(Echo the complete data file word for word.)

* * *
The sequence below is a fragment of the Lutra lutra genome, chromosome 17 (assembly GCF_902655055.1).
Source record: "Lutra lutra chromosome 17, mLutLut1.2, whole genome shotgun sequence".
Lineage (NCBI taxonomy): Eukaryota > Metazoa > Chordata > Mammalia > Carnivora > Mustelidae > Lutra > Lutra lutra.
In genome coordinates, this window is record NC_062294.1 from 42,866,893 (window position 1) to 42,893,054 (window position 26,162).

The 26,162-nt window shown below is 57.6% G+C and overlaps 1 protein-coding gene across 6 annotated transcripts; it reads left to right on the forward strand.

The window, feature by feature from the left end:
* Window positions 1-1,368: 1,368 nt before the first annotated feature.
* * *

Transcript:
The sequence below is a fragment of the Lutra lutra genome, chromosome 17 (assembly GCF_902655055.1).
Source record: "Lutra lutra chromosome 17, mLutLut1.2, whole genome shotgun sequence".
Lineage (NCBI taxonomy): Eukaryota > Metazoa > Chordata > Mammalia > Carnivora > Mustelidae > Lutra > Lutra lutra.
In genome coordinates, this window is record NC_062294.1 from 42,866,893 (window position 1) to 42,893,054 (window position 26,162).

The 26,162-nt window shown below is 57.6% G+C and overlaps 1 protein-coding gene across 6 annotated transcripts; it reads left to right on the forward strand.

The window, feature by feature from the left end:
* Window positions 1-1,368: 1,368 nt before the first annotated feature.